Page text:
Grass Valley, Calif. November 1, 2020 – Grass Valley Police Department (GVPD) and Hospitality House are leading the charge in a newly developed taskforce that is geared to reduce homeless-related violence while increasing mental health services accessibility to those unsheltered.
The taskforce is made possible through the California Violence Intervention and Prevention (CalVIP) grant program offered by the Board of State and Community Corrections, an award in which Hospitality House and GVPD took first place statewide in the rural set aside. With this grant award, Hospitality House and GVPD will leverage the Homeless Outreach Team (HOT), a collaborative of several local agencies* that work together to address homelessness, to lessen and/or prevent homeless-related violence through three evidence-informed program components, including:
- Community/Police Trust Building
- Intensive Case Management
- Street Outreach
The proposed strategies will identify homeless individuals who may have a propensity for violence and/or who are the victim of crimes, proactively connect with them, and offer services to help address their mental illness and substance abuse needs. This forward-thinking approach is designed to reduce the number of homeless-related 911 calls and incidents, build trust with homeless individuals, and connect them to the wraparound services they need, including food and emergency shelter.
“At the center of public safety is partnerships and relationships,” said Chief Alex Gammelgard, GVPD. “Last year, we had 394 homeless-related calls, many of which appeared to stem from mental illness and substance use disorder. If we can help people struggling with mental illness and substance use early on, we can reduce the harm they may cause to themselves or others.”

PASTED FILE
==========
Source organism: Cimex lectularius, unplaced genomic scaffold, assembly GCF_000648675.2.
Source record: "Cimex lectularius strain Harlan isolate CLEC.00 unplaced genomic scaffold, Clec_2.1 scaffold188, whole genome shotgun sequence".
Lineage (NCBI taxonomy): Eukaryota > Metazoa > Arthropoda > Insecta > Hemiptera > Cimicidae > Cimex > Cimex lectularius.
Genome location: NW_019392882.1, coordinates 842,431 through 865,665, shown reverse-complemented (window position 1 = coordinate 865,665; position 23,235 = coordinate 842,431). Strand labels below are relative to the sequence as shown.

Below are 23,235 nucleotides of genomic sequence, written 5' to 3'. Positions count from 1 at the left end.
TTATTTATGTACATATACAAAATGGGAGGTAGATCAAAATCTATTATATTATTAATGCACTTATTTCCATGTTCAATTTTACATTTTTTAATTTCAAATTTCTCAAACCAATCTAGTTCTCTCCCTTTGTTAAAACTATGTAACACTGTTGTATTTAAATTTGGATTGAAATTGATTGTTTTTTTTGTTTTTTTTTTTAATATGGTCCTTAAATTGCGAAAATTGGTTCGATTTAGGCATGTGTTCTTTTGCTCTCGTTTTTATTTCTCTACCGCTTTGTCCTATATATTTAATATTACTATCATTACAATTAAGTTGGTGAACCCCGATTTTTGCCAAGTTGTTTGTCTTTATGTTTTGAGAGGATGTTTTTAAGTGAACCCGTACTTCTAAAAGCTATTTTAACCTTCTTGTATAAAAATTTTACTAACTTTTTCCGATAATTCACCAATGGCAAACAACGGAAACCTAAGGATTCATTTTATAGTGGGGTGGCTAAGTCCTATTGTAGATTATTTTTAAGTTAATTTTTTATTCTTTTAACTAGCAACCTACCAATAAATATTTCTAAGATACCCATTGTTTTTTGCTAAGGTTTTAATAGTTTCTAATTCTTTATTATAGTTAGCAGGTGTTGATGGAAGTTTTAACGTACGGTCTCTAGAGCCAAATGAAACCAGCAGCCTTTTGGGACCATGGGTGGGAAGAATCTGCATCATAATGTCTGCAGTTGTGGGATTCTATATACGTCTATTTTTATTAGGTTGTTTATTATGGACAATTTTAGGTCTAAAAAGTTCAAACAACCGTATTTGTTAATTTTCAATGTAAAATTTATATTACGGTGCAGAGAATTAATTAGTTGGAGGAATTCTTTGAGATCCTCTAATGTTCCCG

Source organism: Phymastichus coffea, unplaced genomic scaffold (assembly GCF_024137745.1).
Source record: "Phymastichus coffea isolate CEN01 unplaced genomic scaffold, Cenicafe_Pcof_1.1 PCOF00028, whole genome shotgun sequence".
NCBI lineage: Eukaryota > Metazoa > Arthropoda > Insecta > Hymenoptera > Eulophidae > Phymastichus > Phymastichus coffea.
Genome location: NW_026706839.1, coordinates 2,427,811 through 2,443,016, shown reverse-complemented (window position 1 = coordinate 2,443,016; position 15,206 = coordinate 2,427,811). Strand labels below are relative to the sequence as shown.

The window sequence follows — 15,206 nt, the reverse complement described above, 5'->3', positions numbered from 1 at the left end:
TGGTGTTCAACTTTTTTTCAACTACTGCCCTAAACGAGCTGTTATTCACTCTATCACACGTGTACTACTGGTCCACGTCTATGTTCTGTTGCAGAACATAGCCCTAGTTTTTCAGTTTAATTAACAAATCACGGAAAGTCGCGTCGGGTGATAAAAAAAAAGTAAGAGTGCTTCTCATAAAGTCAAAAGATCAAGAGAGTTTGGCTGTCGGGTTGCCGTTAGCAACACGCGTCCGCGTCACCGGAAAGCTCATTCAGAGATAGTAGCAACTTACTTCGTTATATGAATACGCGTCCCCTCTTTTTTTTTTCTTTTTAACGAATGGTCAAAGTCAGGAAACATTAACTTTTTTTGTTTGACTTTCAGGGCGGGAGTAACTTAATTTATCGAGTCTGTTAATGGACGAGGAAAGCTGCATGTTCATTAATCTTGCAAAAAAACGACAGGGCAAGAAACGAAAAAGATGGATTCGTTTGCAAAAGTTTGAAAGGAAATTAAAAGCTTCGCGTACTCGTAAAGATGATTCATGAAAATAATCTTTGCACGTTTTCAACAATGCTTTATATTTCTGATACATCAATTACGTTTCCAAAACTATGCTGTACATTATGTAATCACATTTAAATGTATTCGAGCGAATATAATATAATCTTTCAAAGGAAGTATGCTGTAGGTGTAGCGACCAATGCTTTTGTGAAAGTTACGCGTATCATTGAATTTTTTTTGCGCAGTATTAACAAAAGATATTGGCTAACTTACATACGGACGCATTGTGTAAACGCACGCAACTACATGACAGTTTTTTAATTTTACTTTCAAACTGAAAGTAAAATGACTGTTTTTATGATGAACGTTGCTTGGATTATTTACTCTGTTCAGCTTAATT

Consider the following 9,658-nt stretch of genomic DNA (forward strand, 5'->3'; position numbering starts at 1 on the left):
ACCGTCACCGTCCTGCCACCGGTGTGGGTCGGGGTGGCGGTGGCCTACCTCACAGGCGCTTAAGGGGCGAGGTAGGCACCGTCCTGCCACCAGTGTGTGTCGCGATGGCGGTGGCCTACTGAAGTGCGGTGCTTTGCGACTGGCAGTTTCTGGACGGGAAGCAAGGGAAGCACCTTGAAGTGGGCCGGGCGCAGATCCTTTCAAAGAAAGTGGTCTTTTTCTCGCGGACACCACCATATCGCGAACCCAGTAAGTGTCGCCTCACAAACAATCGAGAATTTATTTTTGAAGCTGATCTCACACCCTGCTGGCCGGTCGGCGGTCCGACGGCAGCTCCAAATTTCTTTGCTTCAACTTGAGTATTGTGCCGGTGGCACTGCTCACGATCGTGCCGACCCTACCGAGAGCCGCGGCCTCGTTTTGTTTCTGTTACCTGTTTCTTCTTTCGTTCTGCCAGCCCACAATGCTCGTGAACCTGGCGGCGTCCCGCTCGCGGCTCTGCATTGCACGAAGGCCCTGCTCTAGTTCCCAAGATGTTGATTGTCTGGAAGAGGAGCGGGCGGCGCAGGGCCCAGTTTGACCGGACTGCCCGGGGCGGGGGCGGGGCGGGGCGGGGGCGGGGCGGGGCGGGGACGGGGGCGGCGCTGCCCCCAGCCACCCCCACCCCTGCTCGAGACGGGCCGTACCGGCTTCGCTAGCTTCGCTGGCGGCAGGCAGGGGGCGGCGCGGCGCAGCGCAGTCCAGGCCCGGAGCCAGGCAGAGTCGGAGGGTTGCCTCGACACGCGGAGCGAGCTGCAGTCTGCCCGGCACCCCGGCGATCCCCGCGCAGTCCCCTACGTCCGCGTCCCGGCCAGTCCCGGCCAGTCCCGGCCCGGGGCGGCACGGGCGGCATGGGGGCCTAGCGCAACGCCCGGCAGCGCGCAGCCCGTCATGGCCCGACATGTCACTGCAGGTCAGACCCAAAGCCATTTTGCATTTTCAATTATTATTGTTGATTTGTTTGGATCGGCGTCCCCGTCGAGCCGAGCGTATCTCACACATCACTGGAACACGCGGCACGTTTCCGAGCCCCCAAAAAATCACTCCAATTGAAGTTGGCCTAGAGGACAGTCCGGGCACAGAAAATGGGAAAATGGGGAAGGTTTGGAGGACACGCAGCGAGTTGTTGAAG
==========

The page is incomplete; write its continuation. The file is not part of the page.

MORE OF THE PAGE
In a recent press release from County of Nevada, the Sheriff’s Office (NCSO) and the Department of Behavioral Health are also launching a mental health-focused outreach program. Hospitality House and GVPD’s partnership differs from NCSO’s program which pairs a deputy and therapist together. While the County’s program centers on mental health calls for the general public, Hospitality House and GVPD will focus specifically on homelessness primarily in the greater Grass Valley area, including non-criminal, mental health calls, but with an accelerated focus on preventive measures—addressing mental health and substance use disorders before calls for service begin. Both programs will work in unison to achieve greater community success together.
The new partnership pairs one full-time dedicated GVPD officer and one full-time Hospitality House case manager with a background in clinical social work, working side by side daily. The case manager will be embedded full time with the police officer, riding in the patrol vehicle, and present in responses to calls related to homelessness. During a call that involves a potentially violent homeless individual, the case worker will assist to de-escalate the situation, utilizing behavioral modification strategies to calm the situation if necessary while the police officer will ensure the team’s safety and assist with other intervention opportunities. Individuals served by this program may accept “up stream” services like substance use treatment or mental health interventions, sometimes in lieu of low-level criminal action. In situations where individuals continue to be a danger to others and themselves, the team will determine if the officer needs to take the person into protective custody.